@foguser said in Client doesn't boot from FOG:
Please stick with me with these (many) questions. I’m trying to draw a picture in my mind of your setup by using your words.
We have a set of clients provided with the service of the pxe citrix server. Notebooks are not part of this (locally installed, no need for pxe-boot until now). I plan to configure them on the dhcp once and leave the options as they are, no switching after that. So every device just needs one service, fog or citrix.
Lets come back to this since you have a windows 2012 dhcp server you can create filters to send the right boot file if needed. We use this technique for sending the right boot file for uefi vs bios type computers. I’m pretty sure we can make this all automatic once we get the pxe booting worked out
The Citrix server provides the client with a streamed image. The dhcp Option 11 is set for this and have been a few years untill i installed fog some days ago.
The options 11, 66 and 67 are configured on the scope of the client network to use the citrix pxe. No individual options until fog
FOG doesn’t care about dhcp option 11 so we can ignore that for now. For testing dhcp option 66 should be the IP address of your fog server (not the fqdn name of your fog server). The reason is some pxe booting roms are pretty dumb where they don’t do a dns lookup for dhcp option 66. For dhcp option 67 it should be either ipxe.efi for a uefi computer or undionly.kpxe for a bios computer.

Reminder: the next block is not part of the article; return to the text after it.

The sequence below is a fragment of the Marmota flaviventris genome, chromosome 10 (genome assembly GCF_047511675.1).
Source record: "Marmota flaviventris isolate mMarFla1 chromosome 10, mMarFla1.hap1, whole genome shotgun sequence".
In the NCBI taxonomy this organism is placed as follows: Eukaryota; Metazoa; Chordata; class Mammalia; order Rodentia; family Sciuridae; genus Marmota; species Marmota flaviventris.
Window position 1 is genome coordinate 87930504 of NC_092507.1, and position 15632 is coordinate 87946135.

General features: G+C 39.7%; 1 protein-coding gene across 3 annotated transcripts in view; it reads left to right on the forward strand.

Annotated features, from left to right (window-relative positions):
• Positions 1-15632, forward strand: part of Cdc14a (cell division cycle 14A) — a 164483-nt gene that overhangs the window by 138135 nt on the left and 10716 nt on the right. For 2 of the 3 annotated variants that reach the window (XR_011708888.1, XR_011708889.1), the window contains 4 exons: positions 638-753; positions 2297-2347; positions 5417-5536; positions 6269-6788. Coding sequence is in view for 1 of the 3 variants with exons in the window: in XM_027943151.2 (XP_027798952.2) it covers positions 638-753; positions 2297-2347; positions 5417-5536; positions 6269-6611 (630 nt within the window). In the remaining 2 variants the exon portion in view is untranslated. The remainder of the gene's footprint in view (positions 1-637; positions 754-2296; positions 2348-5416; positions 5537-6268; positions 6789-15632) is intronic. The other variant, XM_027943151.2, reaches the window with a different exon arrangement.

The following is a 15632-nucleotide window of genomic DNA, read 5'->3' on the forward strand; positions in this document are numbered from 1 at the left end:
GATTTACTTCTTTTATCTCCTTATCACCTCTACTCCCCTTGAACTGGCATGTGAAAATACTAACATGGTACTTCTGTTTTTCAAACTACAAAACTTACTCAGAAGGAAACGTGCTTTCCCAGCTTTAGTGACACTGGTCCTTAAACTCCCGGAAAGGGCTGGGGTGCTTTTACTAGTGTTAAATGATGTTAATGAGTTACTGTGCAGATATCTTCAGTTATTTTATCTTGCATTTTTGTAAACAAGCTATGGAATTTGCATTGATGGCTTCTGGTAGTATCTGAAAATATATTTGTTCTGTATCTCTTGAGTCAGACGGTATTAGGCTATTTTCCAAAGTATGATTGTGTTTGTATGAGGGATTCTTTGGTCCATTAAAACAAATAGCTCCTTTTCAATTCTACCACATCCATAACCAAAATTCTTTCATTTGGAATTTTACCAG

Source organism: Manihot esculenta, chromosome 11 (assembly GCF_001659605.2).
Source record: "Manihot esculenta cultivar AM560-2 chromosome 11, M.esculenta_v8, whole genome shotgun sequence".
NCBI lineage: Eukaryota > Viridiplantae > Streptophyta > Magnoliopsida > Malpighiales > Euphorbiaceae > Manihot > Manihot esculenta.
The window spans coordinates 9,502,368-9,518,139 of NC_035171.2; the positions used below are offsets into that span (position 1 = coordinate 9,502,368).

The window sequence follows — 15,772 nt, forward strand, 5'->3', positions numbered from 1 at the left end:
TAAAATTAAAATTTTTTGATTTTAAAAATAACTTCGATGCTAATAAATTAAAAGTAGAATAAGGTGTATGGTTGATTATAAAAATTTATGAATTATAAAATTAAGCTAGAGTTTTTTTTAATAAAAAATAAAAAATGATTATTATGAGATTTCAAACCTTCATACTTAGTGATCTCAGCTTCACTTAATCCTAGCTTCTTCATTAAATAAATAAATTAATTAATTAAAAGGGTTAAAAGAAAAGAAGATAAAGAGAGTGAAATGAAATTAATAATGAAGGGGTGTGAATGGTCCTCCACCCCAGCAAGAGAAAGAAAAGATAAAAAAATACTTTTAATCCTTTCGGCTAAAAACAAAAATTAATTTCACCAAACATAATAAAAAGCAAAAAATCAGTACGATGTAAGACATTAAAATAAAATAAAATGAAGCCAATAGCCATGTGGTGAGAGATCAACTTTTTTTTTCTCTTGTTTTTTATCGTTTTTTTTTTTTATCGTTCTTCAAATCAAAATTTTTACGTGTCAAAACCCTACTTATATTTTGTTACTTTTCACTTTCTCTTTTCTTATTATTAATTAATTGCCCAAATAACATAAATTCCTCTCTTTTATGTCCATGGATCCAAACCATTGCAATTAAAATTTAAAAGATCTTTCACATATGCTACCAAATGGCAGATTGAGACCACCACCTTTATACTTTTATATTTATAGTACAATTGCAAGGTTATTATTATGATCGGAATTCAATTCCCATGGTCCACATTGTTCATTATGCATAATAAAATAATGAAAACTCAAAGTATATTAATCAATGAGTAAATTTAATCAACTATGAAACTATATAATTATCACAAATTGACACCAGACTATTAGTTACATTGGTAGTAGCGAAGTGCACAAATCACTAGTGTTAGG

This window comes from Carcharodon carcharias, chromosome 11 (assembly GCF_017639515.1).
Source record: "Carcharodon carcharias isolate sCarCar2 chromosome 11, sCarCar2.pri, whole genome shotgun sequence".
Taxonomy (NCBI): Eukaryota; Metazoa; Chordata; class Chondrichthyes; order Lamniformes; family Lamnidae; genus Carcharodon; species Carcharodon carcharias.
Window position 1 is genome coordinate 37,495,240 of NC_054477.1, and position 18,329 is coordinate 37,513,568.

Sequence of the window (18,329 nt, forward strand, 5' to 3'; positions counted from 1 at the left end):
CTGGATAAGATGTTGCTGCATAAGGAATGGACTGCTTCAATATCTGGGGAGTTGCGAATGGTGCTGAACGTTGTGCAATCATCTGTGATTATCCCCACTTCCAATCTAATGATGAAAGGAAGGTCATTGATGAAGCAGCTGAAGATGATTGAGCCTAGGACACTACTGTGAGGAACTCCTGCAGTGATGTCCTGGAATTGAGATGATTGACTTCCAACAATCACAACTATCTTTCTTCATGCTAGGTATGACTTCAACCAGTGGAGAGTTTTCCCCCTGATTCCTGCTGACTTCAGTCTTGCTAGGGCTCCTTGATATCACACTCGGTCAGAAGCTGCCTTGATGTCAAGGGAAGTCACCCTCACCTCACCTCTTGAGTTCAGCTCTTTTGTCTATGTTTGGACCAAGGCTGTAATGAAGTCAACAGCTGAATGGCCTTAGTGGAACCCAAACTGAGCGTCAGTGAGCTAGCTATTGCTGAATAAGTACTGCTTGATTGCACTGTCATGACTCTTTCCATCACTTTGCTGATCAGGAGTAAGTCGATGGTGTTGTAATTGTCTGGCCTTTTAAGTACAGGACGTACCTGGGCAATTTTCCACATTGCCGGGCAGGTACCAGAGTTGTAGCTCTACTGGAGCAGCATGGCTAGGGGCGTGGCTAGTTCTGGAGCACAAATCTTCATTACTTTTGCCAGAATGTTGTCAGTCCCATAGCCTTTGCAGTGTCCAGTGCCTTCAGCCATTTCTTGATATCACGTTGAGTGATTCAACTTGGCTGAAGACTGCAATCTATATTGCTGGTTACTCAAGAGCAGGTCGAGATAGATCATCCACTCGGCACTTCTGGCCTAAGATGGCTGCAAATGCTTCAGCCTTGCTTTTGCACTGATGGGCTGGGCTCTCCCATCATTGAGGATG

The main Problem i still have is, the Notebook boots and gets the address and file of the citrix server.
OK to debug this we will need a second computer on the same vlan/subnet as the pxe booting computer. On this second computer install wireshark with the capture filter of
port 67 and port 68. Start wireshark and then pxe boot the target computer. Once the target computer errors out stop wireshark. Please post the pcap so I can review it. I am interested in the DHCP OFFERS (not show in your initial picture). I’m interested in the OFFERS to see what the dhcp server is telling the target computer for boot-server and boot-file.
The DHCP-Server is Windows Server 2012 R2.
This wiki page will help when you get things working to automatically manage uefi and bios boot files: https://wiki.fogproject.org/wiki/index.php/BIOS_and_UEFI_Co-Existence#Using_Windows_Server_2012_.28R1_and_later.29_DHCP_Policy
Lets get the pcap from the target computer’s perspective. In my tutorial you will only see the FOG server’s side of the conversation because your target computers are on a different subnet from the fog server. If the target computer is on the same subnet as the fog and dhcp server you can get a complete picture of the booting process. In you case we will need to look at each side to understand what is going wrong.